Bancroft’s offense hovered around average (+20 runs for his career). His defense, as with everyone we’ve seen so far, was excellent. His 217 runs above average push him to the mid-40s in WAR. Is he a Hall of Famer? Well, he’s certainly not the worst player in the Hall. It seems like 40 WAR at least gets you discussed while players with 60+ WAR really need to have a good reason to not be inducted. Bancroft—along with Aparicio, Evers, and Tinker—is far from a slam dunk. But he’s good enough to be talked about.

Nellie Fox (44.6)
Fox is another weak hitter (-54 runs) who made up for it a bit with his legs (total offense of -21 runs). He was worth 195 runs on defense, leading to a WAR of 44.6. Fox ranks 222nd all time among hitters, and we’re getting to the point where there are Hall of Famers with lower WAR, but they’re getting to be less prominent. Fox is tied with Hall of Famer (and Hall of Merit inductee) Earle Combs, but also is tied with turn-of-the-20th-century players Lave Coss and Herman Long. As for modern players near him in career WAR, the list includes Kirby Puckett (of course, a Hall of Famer), Lance Berkman, Gil Hodges (who can’t get in via the Veterans’ Committee), Dale Murphy (hanging around on the ballot with low percentages), and J.D. Drew.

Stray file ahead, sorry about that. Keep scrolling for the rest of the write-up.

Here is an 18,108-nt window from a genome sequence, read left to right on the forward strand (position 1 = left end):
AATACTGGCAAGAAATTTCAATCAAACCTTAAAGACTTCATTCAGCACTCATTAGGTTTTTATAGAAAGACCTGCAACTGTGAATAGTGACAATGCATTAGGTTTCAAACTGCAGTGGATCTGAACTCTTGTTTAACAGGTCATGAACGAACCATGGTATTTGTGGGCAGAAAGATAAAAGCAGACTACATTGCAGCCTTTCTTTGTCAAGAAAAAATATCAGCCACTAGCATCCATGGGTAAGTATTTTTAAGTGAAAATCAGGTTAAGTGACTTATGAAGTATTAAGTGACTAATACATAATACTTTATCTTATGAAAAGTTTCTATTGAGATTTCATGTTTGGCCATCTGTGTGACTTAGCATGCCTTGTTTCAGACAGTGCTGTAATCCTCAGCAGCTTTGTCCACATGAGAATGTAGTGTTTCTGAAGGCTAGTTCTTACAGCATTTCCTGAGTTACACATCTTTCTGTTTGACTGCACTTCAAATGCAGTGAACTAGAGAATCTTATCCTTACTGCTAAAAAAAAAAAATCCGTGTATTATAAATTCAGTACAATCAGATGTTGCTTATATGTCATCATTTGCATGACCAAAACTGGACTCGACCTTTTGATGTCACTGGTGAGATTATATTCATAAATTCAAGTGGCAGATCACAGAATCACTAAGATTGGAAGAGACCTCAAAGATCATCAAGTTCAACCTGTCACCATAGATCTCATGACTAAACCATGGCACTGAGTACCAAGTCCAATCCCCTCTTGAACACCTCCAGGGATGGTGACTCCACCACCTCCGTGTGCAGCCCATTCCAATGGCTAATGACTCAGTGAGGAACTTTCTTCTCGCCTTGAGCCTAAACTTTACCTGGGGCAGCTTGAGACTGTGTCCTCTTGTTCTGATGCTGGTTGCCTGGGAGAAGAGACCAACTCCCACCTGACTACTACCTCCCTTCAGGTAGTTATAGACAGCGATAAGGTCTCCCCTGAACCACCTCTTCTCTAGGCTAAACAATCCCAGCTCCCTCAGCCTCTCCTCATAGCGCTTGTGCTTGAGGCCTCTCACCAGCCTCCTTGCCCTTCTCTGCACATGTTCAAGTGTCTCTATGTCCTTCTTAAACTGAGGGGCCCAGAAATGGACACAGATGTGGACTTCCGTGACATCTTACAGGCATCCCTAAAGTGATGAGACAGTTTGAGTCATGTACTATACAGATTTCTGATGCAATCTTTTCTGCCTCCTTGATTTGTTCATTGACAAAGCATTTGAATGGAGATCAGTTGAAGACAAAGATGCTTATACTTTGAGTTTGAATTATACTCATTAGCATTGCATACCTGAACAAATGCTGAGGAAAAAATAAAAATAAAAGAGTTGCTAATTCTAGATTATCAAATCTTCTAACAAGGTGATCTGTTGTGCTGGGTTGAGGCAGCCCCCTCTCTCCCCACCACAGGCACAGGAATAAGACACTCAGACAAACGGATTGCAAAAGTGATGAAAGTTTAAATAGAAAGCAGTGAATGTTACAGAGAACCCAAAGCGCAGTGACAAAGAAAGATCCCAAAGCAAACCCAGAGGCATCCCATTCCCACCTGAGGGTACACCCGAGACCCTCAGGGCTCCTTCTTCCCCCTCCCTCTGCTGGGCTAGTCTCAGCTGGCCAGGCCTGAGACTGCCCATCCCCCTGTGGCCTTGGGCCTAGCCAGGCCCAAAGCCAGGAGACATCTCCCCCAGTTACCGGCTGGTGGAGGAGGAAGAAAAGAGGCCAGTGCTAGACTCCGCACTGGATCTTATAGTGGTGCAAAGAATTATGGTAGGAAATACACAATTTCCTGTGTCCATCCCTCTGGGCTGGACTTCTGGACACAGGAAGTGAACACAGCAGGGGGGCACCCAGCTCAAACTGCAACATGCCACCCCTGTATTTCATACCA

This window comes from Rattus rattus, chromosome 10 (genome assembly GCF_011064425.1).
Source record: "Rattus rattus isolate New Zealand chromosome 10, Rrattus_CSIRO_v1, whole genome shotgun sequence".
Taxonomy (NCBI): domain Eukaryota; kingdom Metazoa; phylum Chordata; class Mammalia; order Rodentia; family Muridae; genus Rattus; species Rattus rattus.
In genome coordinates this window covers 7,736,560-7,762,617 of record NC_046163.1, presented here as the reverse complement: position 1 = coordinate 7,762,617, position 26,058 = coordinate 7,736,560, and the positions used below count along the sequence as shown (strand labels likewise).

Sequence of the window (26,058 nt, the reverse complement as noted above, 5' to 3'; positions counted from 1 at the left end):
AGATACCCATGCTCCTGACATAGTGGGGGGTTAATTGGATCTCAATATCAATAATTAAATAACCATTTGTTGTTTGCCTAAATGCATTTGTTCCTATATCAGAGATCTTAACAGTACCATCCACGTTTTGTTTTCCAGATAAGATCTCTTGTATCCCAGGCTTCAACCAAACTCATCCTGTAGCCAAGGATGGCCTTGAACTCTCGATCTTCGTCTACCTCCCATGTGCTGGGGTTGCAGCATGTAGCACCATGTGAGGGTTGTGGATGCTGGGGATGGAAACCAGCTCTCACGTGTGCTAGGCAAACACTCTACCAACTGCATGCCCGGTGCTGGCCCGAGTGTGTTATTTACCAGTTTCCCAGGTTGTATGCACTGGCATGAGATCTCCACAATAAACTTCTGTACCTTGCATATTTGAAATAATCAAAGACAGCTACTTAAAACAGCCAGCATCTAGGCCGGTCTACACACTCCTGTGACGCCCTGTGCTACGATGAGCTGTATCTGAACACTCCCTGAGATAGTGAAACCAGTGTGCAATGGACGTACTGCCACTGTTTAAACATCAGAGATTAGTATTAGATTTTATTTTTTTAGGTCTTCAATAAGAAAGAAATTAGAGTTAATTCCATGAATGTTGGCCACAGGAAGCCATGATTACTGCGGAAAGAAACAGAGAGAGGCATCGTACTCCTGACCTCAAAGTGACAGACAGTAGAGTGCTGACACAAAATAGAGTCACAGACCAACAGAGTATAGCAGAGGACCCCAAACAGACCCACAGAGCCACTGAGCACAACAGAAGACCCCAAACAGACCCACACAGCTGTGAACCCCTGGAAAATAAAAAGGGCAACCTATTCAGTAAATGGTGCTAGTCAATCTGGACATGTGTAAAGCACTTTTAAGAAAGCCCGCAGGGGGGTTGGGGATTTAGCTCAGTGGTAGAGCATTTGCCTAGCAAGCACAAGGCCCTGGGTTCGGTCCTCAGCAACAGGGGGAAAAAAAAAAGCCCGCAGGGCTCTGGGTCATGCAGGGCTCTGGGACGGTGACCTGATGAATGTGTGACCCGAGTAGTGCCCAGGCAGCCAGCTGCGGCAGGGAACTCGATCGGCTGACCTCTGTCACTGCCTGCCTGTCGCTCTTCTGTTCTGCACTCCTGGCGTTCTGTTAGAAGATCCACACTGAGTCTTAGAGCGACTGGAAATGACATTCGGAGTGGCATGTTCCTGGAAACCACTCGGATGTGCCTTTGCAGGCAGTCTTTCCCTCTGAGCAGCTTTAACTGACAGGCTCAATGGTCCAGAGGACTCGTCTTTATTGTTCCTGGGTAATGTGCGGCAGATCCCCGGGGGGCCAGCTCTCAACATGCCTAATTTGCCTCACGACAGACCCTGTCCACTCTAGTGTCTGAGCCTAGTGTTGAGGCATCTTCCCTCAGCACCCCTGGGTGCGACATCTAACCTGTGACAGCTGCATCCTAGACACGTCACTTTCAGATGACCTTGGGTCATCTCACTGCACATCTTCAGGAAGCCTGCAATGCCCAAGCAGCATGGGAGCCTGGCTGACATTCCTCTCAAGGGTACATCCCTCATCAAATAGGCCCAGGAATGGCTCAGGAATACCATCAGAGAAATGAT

Phil Rizzuto (41.6)
Quite often I’ve heard Rizzuto brought up as a questionable Hall of Famer. And his offense was just a bit above average (22 runs). His defense was impressive as he accumulated 226 runs with the glove. What’s most remarkable about that is his nice range of 60 runs is actually exceeded by his double play ability. His DP skills actually rated as 61 runs above average, the highest total I’ve seen. The next highest total on this list from a shortstop is Ozzie Smith with 25 runs. Does he belong? Well, it’s your call. He’s certainly on the bottom rung of the Hall. But guess what? His career WAR of 41.6 is precisely tied with… Jim Rice. So, take that as you wish.

Red Schoendienst (40.3)